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The Origin of the @ sign

If you are like me you spend copious amounts of time wondering about the world around you. Nothing is too trivial. One day I decided to try and find out who created the @ sign. Here are pieces of what I found.
"A commercial at is the symbol @; also called an at symbol, an at sign, or just at, and sometimes mistakenly called an ampersand (& is the ampersand). It is a cursive form of ā, or à, a term of debated origin. It is assigned to Unicode code point U+0040. Its official ANSI/CCITT name, commercial at, comes from its use in invoices, as in, "7 widgets @ £2 ea. = £14". Other names include: about; acosta; ampersat or asperand (compare ampersand); amphora; ape; apothrope; arobase; atgry; atmark; cabbage; cat; cinnabun or cinnamon bun; commercial symbol; cyclone; each; mercantile symbol; rose; schnable; scroll or scroll-a; snail; strudel; these; vortex; whirlpool; chisignuh; whishi-whishi; yurming; or whorl.


The @ sign may have evolved from the Norman French "à"
The @ sign may have evolved from the Norman French "à"

@ appears to be the cursive form of ā, an abbreviation of an unknown word beginning with a. In medieval European manuscripts, abbreviations were generally indicated by drawing a line over or through the letters, as in the common IX for Jesus Christ (see Christogram), or # from lb for libra 'pound'. In the typeface of the Gutenberg Bible, ā stands for either an or am within words. However, it is not known which particular word gave rise to modern @.

A commonly accepted theory is that the symbol is derived from the Latin preposition ad, which means about with numerals. However, no document showing this usage has been presented.

A similar idea is that @ is the abbreviation of the Greek preposition ana (ανά), which means 'at the rate of' when used with numerals, exactly its modern commercial usage.

A more recent idea has been proposed by Giorgio Stabile, a professor of history in Rome. He claims to have traced the symbol back to the Italian Renaissance in a Venetian mercantile document signed by Francesco Lapi on May 4, 1536. The document talks about commerces with Pizarro and in particular the price of an @ of wine in Peru, where <@> stood for amphora (Italian anfora; Spanish and Portuguese arroba). The word arroba still means both the @ symbol and a unit of weight (see below). Under this view, the symbol was used to represent one amphora, which was a unit of weight or volume based upon the capacity of the standard terracotta jar, and came into use with the modern meaning "at the rate of" in northern Europe.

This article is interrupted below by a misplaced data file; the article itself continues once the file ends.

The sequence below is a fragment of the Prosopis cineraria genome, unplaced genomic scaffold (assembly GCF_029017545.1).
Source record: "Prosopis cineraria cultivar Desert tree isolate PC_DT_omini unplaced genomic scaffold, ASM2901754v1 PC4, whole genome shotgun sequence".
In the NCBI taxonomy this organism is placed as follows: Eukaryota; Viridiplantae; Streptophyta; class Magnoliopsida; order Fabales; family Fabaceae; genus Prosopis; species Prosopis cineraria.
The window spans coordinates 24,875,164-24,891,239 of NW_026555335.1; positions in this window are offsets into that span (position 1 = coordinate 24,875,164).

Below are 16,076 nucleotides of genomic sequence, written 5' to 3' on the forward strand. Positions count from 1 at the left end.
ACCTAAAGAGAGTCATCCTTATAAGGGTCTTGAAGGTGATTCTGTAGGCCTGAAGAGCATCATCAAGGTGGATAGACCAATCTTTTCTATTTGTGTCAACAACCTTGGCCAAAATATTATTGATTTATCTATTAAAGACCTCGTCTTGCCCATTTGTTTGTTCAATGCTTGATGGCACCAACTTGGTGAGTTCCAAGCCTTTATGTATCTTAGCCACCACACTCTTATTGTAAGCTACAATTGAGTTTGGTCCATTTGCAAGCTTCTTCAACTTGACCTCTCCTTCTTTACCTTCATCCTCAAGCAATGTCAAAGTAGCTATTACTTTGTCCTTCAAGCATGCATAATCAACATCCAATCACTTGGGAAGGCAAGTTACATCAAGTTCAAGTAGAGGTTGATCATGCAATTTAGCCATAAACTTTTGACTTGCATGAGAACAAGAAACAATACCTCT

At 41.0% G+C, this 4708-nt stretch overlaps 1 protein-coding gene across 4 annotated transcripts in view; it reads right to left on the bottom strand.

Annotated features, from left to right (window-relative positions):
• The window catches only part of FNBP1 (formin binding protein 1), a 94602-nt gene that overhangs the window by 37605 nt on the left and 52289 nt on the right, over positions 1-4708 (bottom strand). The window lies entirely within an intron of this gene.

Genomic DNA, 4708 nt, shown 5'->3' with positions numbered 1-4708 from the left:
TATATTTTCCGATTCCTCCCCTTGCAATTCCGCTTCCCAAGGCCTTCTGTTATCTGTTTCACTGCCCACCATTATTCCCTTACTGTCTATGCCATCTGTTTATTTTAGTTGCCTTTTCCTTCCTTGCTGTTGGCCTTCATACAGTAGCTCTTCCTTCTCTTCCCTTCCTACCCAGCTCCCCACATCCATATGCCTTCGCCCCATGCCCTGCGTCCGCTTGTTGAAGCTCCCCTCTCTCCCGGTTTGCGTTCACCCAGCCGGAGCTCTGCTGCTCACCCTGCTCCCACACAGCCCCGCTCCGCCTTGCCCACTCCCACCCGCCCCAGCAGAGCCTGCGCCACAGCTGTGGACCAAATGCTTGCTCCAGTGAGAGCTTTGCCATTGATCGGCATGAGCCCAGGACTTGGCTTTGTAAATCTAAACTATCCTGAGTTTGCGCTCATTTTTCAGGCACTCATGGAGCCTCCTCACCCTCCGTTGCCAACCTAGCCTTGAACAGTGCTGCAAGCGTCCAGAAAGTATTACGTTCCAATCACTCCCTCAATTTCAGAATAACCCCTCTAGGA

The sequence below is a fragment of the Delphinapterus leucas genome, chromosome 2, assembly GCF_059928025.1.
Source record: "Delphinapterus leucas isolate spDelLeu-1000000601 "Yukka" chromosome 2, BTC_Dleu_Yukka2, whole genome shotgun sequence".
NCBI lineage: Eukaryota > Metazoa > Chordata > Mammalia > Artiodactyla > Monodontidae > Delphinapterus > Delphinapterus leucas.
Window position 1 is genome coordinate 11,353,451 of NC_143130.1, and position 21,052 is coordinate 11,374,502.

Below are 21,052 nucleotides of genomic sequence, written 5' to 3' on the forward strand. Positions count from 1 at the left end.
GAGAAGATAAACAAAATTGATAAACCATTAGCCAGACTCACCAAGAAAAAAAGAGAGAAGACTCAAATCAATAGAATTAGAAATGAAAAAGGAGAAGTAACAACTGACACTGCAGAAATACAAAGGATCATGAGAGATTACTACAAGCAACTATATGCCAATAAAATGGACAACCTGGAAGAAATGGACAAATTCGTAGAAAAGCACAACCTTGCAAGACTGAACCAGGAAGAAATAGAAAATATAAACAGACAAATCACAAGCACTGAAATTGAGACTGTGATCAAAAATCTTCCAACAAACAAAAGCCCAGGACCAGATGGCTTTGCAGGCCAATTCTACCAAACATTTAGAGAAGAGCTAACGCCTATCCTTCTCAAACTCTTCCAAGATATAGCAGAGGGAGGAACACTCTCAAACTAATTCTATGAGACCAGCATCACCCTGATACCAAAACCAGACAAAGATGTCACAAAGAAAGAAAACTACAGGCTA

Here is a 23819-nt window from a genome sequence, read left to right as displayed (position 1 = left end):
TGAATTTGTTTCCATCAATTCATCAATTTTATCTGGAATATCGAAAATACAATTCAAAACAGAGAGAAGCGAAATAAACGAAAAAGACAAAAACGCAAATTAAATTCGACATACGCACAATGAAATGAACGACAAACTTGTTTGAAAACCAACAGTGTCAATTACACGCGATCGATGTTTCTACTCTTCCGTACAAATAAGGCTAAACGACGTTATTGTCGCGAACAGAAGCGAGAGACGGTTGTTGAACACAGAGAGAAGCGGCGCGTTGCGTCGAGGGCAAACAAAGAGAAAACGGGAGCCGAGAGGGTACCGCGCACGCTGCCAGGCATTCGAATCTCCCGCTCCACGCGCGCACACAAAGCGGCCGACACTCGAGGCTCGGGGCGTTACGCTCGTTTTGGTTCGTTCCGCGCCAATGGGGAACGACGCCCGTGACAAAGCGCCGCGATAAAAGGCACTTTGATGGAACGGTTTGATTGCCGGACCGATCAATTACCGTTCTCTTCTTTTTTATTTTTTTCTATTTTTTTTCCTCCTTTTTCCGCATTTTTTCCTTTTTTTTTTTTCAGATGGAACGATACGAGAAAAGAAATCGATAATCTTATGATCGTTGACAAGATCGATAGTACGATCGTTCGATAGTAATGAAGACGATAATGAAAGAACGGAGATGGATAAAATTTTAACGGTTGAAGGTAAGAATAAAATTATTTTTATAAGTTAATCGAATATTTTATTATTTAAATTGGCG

However, @ could be the abbreviation of any word beginning in a, and more than one such symbol was likely in use, but there is no continuous record between any of the possibilities and the modern symbol.

I encourage you to read the entire piece where you can find out what it is called in other languages. For example:
  • In Bulgarian it is called кльомба ("klyomba", means nothing else) or маймунско а ("monkey A").
  • In Basque it is called a bildua ("rounded a")
  • In Dutch it is called apenstaartje ("little monkey-tail").
  • In Spain, Portugal, Mexico, and Brazil it denotes a pre-metric unit of weight. It variates regionally being about 25 pounds, 11,502 kg, in most parts. The weight and the symbol are called arroba. (In Brazil, cattle is still priced by the arroba — now rounded to 15 kg). It was also used as units of volume for wine and oil. The arroba is also called the "a comercial" (the 'commercial a')
  • The French name is arobas or a commercial, and sometimes escargot ("snail"). Other names include queue de singe (monkey-tail) and a dans le rond (a in the circle).
  • In Modern Hebrew it is colloquially known as strudel (שטרודל). The normative term, invented by the Academy of the Hebrew Language, is kruhit (כרוכית), which is a Hebrew word for strudel.
  • In Italian it is chiocciola ("snail"), sometimes at or ad (pronounced more often /ɛt/, and rarely /at/, instead of /æt/).


PsychoToddler said…
I have never wondered about it for a second, but it is interesting.
StepIma said…
cabbage? cinnabun? strudel? I think whoever wrote this article may have been hungry...
Irina Tsukerman said…
And in Russian it's called "sobaka" (dog).

symbols, signs and typography are really interesting.
Jack Steiner said…

I am glad that you agree.


I agree.


Thanks, that is interesting.


I think so too.